Batsy said...

If it's bigger than you -- logging truck, combine, tractor pulling seeder -- get out of the way. Right-of-way doesn't count but size does.

Granny Sue said...

You guys are awesome! Jane, you're right--let 'em get by you. And batsy, your comment reminds me of that country song "International Harvester." It's hilarious and right on the money.

Gas drilling trucks too--better get out of the way. Those guys travel in conveys of 5 to 10 trucks, they're big and on my one-lane road they take up about a road and a half.

Of course, if you're Larry and it's icy and there are gas driller people with two trucks blocking the road in a blind curve while they spread sand--you won't be able to stop and you'll take out two Fords with your Chevy.

Terry Thornton said...

Granny Sue, What a service you've done to mankind! Drivers on rural roads have a most unique set of rules and you covered all of the bases (and them you missed, your astute readers filled them in). LOL!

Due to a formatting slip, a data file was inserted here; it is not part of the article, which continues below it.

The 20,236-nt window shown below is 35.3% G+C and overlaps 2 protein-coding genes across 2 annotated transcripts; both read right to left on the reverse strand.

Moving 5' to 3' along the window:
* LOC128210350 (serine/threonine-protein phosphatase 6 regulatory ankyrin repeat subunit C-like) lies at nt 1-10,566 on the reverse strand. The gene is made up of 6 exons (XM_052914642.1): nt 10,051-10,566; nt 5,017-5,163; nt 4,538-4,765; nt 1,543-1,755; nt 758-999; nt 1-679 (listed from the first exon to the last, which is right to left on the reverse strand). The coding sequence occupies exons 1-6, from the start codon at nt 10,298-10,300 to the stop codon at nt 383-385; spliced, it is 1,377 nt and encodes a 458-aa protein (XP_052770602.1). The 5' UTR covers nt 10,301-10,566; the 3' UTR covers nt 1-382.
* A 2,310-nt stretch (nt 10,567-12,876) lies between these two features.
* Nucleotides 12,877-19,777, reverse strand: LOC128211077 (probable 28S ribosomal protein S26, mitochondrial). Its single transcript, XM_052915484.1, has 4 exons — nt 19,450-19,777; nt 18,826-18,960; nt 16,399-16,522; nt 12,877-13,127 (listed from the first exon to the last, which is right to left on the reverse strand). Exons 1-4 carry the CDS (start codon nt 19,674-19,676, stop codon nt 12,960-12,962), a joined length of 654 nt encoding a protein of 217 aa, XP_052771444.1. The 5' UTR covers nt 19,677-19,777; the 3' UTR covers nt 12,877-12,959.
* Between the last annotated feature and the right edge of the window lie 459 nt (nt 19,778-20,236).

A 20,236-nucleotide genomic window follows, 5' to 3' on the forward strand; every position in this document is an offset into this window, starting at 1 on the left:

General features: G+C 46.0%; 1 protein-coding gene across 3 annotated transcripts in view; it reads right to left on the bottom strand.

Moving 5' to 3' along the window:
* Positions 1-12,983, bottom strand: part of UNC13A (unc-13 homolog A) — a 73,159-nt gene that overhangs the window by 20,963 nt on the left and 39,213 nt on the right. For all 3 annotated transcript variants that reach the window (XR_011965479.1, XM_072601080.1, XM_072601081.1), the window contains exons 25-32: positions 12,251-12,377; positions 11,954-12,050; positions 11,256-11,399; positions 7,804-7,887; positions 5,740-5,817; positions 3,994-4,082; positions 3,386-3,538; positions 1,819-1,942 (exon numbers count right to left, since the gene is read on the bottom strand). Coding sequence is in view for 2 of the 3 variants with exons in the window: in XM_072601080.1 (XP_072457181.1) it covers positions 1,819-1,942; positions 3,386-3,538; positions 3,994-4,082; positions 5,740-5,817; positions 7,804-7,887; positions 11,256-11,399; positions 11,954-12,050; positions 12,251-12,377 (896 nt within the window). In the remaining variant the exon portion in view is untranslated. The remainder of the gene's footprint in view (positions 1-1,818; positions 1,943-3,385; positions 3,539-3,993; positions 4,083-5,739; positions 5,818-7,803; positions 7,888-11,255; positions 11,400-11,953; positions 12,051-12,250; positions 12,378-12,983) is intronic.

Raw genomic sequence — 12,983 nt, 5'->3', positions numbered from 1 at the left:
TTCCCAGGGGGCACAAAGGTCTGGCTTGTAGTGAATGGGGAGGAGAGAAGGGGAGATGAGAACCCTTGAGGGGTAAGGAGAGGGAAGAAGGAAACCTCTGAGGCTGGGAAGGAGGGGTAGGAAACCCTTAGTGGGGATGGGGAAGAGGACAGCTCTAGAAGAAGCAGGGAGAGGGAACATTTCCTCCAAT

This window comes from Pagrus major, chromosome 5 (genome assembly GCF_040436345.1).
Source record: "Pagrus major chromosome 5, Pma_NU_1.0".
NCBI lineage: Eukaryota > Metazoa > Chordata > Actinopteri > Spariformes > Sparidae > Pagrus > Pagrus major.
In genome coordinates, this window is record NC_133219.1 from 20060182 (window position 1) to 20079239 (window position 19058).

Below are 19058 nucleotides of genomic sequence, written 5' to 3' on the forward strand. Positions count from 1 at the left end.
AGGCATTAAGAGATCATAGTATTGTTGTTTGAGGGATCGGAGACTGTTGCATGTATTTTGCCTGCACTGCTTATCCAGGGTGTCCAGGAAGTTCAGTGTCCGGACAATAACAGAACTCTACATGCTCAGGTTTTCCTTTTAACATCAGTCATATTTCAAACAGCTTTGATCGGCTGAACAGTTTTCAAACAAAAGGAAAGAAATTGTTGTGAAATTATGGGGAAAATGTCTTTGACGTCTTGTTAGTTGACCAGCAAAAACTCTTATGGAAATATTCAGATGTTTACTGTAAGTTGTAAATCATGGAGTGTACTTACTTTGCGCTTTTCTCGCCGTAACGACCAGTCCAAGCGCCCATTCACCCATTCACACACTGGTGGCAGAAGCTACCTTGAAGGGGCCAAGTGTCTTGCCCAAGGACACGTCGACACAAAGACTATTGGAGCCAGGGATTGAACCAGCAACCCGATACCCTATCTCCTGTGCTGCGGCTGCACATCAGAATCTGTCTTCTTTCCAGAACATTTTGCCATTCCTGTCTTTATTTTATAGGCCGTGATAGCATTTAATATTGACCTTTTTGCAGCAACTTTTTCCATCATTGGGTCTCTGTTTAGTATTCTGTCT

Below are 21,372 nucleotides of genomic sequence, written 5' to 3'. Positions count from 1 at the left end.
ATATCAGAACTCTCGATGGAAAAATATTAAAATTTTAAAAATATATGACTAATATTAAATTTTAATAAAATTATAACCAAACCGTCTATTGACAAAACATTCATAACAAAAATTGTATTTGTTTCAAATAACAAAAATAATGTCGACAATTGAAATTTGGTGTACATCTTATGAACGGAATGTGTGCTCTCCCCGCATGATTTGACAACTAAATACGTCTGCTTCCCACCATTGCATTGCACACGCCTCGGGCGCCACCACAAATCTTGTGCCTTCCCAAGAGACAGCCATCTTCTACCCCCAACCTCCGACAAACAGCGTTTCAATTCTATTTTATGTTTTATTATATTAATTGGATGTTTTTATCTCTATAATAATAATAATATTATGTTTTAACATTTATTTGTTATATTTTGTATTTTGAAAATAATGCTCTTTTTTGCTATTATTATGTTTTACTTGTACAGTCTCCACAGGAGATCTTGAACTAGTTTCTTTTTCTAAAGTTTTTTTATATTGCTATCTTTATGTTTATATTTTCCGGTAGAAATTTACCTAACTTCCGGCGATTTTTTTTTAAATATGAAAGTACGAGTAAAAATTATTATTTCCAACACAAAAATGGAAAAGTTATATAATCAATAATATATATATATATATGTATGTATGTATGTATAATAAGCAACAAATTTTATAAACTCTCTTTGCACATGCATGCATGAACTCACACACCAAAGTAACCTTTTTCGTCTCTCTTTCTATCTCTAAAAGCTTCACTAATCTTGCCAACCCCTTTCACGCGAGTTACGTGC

What a fun article. Thanks.

Granny Sue said...

I try, Terry, I try.

Anonymous said...

When the "more experienced" folks that live on the road say "That (insert teenager/or other new driver on the road) will be the next, you mark my words!" They are usually right. They have seen it before as the ditches, embankments, mailboxes will testify.


Kathy said...

I found it Granny Sue! This is great - love it and so, so true. Country life is country life no matter what part of the country your from.


Mary H. said...

Hehehe. Very true. My sister Priscilla sent me this because we live a couple of miles down a gravel road. I find myself waving at people on the blacktop out of habit. They think I'm nuts.

I overheard a woman telling someone about how her teenagers got in a wreck because they were driving in someone's cloud of dust and didn't realize how close they all were to the stop sign.